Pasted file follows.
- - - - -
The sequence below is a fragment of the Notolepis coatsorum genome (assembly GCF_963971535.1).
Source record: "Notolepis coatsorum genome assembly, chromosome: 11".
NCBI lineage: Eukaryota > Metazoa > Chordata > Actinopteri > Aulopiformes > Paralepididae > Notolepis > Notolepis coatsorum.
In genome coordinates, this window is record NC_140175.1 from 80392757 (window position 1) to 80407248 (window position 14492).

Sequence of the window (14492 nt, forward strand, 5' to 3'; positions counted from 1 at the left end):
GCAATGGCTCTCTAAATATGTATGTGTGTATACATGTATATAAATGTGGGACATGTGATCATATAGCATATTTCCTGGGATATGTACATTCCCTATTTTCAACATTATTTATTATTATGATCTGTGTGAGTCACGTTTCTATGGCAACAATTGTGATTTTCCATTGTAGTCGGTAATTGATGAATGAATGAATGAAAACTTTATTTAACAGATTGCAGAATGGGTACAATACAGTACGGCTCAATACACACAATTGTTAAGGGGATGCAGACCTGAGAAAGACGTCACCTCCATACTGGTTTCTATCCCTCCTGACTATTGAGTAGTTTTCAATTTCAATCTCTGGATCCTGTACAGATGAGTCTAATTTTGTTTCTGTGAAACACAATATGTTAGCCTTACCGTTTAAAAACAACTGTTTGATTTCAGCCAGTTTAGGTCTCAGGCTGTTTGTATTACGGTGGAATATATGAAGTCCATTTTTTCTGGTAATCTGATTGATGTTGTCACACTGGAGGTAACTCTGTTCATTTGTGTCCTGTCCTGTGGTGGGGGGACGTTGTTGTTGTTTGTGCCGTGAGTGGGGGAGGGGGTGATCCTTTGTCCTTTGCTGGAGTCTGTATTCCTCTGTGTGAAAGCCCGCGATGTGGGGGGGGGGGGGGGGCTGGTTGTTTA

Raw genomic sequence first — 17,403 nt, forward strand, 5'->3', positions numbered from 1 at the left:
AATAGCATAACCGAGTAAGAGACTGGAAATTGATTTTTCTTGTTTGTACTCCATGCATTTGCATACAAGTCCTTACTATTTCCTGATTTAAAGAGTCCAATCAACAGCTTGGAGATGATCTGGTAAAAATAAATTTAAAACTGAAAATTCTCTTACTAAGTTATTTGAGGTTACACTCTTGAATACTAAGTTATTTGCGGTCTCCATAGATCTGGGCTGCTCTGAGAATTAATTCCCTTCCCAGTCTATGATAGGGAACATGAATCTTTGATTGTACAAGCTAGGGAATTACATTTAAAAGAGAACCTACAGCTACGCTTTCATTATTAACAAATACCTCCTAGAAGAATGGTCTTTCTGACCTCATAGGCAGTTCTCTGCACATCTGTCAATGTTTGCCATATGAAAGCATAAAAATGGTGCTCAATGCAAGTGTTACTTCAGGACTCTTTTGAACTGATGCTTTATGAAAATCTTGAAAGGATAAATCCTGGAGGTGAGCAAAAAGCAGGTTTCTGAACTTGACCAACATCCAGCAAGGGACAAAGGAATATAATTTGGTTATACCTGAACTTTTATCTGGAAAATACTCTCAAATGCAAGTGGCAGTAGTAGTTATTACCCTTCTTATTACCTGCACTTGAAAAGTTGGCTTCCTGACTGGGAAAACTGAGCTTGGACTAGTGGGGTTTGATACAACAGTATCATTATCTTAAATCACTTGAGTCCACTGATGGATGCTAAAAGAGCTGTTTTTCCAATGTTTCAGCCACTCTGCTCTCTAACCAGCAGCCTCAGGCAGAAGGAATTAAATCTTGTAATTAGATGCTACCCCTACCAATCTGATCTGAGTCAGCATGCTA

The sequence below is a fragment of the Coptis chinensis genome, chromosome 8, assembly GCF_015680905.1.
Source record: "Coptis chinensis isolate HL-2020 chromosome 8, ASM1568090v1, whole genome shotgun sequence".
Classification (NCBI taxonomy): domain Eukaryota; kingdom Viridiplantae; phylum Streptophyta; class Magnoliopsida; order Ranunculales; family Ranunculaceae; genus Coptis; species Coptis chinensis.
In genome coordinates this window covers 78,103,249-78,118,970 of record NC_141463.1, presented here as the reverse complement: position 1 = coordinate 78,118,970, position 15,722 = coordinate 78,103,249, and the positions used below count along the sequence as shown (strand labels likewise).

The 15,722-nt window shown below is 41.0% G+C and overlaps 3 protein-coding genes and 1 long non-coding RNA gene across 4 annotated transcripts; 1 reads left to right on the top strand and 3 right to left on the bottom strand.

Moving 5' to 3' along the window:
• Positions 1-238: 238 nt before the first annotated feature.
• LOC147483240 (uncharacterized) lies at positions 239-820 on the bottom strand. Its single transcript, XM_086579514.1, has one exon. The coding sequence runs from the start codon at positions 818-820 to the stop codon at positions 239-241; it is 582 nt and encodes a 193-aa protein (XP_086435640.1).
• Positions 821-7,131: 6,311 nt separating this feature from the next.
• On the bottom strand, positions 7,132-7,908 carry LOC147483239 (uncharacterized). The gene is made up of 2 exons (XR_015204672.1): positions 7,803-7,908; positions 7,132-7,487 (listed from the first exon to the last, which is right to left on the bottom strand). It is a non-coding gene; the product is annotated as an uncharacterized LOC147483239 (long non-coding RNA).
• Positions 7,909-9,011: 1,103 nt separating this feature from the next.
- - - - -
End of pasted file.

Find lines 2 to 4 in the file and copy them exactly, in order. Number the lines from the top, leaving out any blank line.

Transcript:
Source record: "Notolepis coatsorum genome assembly, chromosome: 11".
NCBI lineage: Eukaryota > Metazoa > Chordata > Actinopteri > Aulopiformes > Paralepididae > Notolepis > Notolepis coatsorum.
In genome coordinates, this window is record NC_140175.1 from 80392757 (window position 1) to 80407248 (window position 14492).